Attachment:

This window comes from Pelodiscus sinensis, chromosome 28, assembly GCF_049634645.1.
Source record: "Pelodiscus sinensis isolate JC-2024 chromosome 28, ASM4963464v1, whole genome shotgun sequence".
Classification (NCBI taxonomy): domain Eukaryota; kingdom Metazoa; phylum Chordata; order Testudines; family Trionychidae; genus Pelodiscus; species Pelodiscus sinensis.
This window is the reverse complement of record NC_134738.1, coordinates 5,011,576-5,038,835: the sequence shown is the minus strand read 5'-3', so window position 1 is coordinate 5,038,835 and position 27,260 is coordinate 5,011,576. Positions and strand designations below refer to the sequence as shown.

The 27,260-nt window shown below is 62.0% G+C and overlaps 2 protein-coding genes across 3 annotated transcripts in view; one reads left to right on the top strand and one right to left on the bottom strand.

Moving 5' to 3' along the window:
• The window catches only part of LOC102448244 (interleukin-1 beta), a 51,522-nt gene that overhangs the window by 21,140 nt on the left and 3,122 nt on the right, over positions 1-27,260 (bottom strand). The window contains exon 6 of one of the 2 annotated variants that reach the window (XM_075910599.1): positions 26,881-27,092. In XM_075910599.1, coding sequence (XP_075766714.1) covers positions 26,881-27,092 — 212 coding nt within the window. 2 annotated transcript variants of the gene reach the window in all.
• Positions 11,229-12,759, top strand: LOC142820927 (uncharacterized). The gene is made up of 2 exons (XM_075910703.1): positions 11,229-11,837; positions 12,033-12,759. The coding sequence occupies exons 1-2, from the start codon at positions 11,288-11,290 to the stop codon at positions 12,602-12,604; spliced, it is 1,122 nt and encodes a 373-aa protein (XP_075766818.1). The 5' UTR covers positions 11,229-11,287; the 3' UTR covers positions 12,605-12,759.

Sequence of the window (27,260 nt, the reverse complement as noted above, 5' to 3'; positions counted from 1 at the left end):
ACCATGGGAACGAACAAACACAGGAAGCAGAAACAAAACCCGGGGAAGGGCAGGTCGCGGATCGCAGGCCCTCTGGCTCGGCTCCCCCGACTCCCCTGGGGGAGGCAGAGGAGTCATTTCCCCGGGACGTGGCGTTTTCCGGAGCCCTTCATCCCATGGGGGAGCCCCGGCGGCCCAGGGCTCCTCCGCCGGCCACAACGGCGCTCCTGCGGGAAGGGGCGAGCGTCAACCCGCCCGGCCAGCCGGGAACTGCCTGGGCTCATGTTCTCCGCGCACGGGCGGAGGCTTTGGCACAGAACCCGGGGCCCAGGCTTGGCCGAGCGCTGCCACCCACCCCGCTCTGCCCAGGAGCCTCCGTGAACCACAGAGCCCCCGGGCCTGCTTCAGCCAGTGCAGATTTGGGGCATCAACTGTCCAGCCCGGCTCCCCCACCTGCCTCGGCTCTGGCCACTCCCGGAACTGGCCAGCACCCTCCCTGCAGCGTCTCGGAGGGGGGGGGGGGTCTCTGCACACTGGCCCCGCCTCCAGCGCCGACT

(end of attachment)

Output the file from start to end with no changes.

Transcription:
This window comes from Pelodiscus sinensis, chromosome 28, assembly GCF_049634645.1.
Source record: "Pelodiscus sinensis isolate JC-2024 chromosome 28, ASM4963464v1, whole genome shotgun sequence".
Classification (NCBI taxonomy): domain Eukaryota; kingdom Metazoa; phylum Chordata; order Testudines; family Trionychidae; genus Pelodiscus; species Pelodiscus sinensis.
This window is the reverse complement of record NC_134738.1, coordinates 5,011,576-5,038,835: the sequence shown is the minus strand read 5'-3', so window position 1 is coordinate 5,038,835 and position 27,260 is coordinate 5,011,576. Positions and strand designations below refer to the sequence as shown.

The 27,260-nt window shown below is 62.0% G+C and overlaps 2 protein-coding genes across 3 annotated transcripts in view; one reads left to right on the top strand and one right to left on the bottom strand.

Moving 5' to 3' along the window:
• The window catches only part of LOC102448244 (interleukin-1 beta), a 51,522-nt gene that overhangs the window by 21,140 nt on the left and 3,122 nt on the right, over positions 1-27,260 (bottom strand). The window contains exon 6 of one of the 2 annotated variants that reach the window (XM_075910599.1): positions 26,881-27,092. In XM_075910599.1, coding sequence (XP_075766714.1) covers positions 26,881-27,092 — 212 coding nt within the window. 2 annotated transcript variants of the gene reach the window in all.
• Positions 11,229-12,759, top strand: LOC142820927 (uncharacterized). The gene is made up of 2 exons (XM_075910703.1): positions 11,229-11,837; positions 12,033-12,759. The coding sequence occupies exons 1-2, from the start codon at positions 11,288-11,290 to the stop codon at positions 12,602-12,604; spliced, it is 1,122 nt and encodes a 373-aa protein (XP_075766818.1). The 5' UTR covers positions 11,229-11,287; the 3' UTR covers positions 12,605-12,759.

Sequence of the window (27,260 nt, the reverse complement as noted above, 5' to 3'; positions counted from 1 at the left end):
ACCATGGGAACGAACAAACACAGGAAGCAGAAACAAAACCCGGGGAAGGGCAGGTCGCGGATCGCAGGCCCTCTGGCTCGGCTCCCCCGACTCCCCTGGGGGAGGCAGAGGAGTCATTTCCCCGGGACGTGGCGTTTTCCGGAGCCCTTCATCCCATGGGGGAGCCCCGGCGGCCCAGGGCTCCTCCGCCGGCCACAACGGCGCTCCTGCGGGAAGGGGCGAGCGTCAACCCGCCCGGCCAGCCGGGAACTGCCTGGGCTCATGTTCTCCGCGCACGGGCGGAGGCTTTGGCACAGAACCCGGGGCCCAGGCTTGGCCGAGCGCTGCCACCCACCCCGCTCTGCCCAGGAGCCTCCGTGAACCACAGAGCCCCCGGGCCTGCTTCAGCCAGTGCAGATTTGGGGCATCAACTGTCCAGCCCGGCTCCCCCACCTGCCTCGGCTCTGGCCACTCCCGGAACTGGCCAGCACCCTCCCTGCAGCGTCTCGGAGGGGGGGGGGGGTCTCTGCACACTGGCCCCGCCTCCAGCGCCGACT